Want to make a life shift? First you need an urgency detox

I had an epiphany the other day that I wanted to find a way to sustain my positive self-care habits for the long-term.

I feel my best when I move every day, prioritize cardio exercise and strength training, take a bath and stretch a couple of times a week, meditate on the train on my commute, eat fresh salads and balanced breakfasts, avoid added sugar, make sure to eat adequate protein and fat, and start getting ready for bed at 10pm every night. What do I need to be able to do this more consistently? (Because I've done all of it off and on in the past with much success.)

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5 Self-soothing techniques for when you're overwhelmed

There has been a lot of movement in my life lately.

My husband is in the middle of a job search, I'm continuing to build and expand my coaching services, and I've had to address some ongoing health concerns.

It's stressful and draining. I do my best to call on patience, gratitude, and curiosity in these moments; those mantras have served me well over the past year and a half. But I've noticed a phenomenon in myself that asks for a different kind of response:

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Gabriella Feingold Comment
A practical post on boundaries

It's important to me not to give overly-simplistic advice.

Each of you reading this has your own unique set of circumstances and one-size-fits-all solutions or quick fixes are unlikely to help you make lasting change. Plus it can be really invalidating to be told that your problem is not as complex as you think it is.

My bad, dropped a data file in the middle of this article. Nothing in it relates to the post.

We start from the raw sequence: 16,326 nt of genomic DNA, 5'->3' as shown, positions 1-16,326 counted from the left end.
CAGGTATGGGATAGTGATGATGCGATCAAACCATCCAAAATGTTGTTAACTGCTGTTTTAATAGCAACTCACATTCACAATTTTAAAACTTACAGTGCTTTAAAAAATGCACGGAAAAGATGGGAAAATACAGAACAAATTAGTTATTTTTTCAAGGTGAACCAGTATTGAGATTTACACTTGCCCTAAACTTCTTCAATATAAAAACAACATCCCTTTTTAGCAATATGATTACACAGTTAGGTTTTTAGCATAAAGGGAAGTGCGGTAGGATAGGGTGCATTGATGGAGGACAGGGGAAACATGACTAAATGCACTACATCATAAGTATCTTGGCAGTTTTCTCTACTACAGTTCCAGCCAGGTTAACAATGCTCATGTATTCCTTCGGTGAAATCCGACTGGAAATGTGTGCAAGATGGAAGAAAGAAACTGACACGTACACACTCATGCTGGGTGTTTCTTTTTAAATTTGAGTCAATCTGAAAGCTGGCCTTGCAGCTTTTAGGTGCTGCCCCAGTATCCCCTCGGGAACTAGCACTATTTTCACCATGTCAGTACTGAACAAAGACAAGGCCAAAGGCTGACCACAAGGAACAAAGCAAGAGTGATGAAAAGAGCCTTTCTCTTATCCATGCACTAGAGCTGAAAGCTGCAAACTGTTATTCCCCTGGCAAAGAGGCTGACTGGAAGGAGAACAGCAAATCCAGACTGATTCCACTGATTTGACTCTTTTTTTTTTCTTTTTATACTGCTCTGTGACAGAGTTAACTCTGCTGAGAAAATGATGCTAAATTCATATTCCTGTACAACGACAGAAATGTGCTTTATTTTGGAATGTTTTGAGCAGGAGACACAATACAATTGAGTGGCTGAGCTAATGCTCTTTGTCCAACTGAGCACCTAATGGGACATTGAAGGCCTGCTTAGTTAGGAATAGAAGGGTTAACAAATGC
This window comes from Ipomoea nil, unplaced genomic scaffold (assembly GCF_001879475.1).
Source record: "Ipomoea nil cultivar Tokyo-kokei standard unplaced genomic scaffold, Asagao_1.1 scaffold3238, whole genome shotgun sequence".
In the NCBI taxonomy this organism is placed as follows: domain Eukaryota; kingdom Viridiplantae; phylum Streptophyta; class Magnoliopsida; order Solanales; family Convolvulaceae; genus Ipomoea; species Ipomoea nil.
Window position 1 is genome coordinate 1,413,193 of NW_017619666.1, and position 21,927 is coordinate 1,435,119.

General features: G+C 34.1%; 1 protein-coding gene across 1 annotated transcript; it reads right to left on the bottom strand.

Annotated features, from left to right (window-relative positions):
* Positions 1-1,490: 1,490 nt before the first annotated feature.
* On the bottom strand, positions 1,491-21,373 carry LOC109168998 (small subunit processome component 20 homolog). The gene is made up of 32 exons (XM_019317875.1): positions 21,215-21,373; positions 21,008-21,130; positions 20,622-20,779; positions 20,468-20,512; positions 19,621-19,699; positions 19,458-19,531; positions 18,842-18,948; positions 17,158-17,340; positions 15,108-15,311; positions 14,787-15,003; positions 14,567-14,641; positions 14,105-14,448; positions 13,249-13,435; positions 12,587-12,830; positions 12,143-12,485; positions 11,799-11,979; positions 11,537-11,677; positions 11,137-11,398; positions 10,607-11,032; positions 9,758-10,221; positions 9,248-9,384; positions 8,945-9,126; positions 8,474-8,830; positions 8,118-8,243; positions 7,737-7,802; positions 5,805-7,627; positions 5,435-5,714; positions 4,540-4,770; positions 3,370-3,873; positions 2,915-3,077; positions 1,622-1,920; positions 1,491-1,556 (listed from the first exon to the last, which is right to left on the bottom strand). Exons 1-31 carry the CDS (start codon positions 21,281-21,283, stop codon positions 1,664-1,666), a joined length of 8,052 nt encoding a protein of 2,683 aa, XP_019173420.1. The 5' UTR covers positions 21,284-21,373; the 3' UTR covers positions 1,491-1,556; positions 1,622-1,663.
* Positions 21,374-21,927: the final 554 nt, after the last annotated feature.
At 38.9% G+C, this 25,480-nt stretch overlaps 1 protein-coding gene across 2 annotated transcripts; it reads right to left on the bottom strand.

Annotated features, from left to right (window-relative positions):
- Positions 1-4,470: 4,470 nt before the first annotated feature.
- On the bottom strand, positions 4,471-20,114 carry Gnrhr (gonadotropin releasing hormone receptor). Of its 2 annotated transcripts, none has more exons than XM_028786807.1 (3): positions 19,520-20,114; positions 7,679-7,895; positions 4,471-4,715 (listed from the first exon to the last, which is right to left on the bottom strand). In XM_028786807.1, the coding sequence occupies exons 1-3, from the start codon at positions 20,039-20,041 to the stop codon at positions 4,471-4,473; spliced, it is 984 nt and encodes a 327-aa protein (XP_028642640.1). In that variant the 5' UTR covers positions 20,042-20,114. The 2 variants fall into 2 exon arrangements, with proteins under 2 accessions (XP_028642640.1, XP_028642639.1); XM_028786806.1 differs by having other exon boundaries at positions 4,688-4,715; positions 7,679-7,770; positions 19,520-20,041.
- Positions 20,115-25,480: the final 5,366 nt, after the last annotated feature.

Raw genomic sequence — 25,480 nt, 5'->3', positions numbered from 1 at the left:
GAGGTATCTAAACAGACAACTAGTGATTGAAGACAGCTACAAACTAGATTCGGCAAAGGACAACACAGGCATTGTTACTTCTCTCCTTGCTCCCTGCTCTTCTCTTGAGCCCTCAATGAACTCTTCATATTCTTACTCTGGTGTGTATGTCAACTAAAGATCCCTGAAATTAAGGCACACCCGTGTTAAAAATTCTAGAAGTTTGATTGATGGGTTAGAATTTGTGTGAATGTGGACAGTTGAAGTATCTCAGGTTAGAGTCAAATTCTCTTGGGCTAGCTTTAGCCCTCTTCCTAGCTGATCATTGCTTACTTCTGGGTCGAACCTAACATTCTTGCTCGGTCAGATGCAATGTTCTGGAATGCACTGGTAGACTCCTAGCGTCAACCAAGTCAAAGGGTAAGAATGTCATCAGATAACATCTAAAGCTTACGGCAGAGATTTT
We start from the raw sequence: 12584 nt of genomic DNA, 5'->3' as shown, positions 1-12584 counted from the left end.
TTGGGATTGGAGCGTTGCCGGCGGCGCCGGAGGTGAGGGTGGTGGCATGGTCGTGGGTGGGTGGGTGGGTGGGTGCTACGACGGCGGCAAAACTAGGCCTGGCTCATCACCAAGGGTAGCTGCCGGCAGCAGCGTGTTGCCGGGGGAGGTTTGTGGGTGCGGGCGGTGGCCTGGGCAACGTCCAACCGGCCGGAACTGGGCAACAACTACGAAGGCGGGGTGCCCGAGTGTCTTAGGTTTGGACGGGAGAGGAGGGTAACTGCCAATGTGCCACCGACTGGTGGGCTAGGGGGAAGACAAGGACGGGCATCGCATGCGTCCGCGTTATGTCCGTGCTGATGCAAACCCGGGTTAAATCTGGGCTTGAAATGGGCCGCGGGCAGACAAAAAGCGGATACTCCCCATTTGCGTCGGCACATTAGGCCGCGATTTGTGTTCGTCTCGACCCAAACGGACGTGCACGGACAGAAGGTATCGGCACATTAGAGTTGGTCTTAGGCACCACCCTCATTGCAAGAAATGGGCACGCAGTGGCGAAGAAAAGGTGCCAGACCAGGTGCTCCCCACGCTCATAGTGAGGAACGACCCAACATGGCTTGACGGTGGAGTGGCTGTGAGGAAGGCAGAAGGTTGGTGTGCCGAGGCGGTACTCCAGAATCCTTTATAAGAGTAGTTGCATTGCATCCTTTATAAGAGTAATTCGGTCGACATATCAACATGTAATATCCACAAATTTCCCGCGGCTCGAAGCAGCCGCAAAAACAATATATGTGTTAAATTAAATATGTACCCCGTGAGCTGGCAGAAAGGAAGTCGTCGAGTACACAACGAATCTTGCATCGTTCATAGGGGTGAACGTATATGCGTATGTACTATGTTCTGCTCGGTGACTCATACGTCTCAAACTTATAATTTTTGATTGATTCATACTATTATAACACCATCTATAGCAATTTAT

Nevertheless, sometimes you just need a little practical advice to give you somewhere to start.

So let's talk about boundaries.

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How I learned to minimize self-torture

A lot of the pain we go through on a daily basis is self-inflicted.

I don't mean to say that we can just think our way out of our struggles - as you know, I think positive thinking is a flawed model in many ways.

I also don't mean to imply that we are the cause of our own troubles. I know each of us is dealing with nuanced circumstances that affect our ability to feel our best.

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There’s no “just” about it: how to realistically address self-care

The tendency in the self-care and wellness industry to say "Just make time for yourself!" is an oversimplification.

As I'm sure you know, figuring out how to live a balanced life, how to make more space for yourself is a nuanced process. There's no "just" about it, and framing self-care that way makes those of us who are working hard every day to be our best selves feel invalidated.

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How to let go of anxiety

I have a mild form of generalized anxiety disorder.

On any given day, something will come up to which I will feel disproportionately uneasy.

Maybe I haven’t called my sister back after she called yesterday. Or I'm worrying about my finances even though they are fine right now. Or I'm in a tailspin about all of the items on my to do list that I haven’t gotten to.

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What’s with all the urgency?

There is a fine line for me between a satisfying, enriching day-to-day and a draining one.

I like to have a few different projects going on: something work related, something family related, something social, something spiritual, something creative. Having a hand in each of these baskets makes me feel like my life is coming together and I have what I need to be happy and fulfilled.

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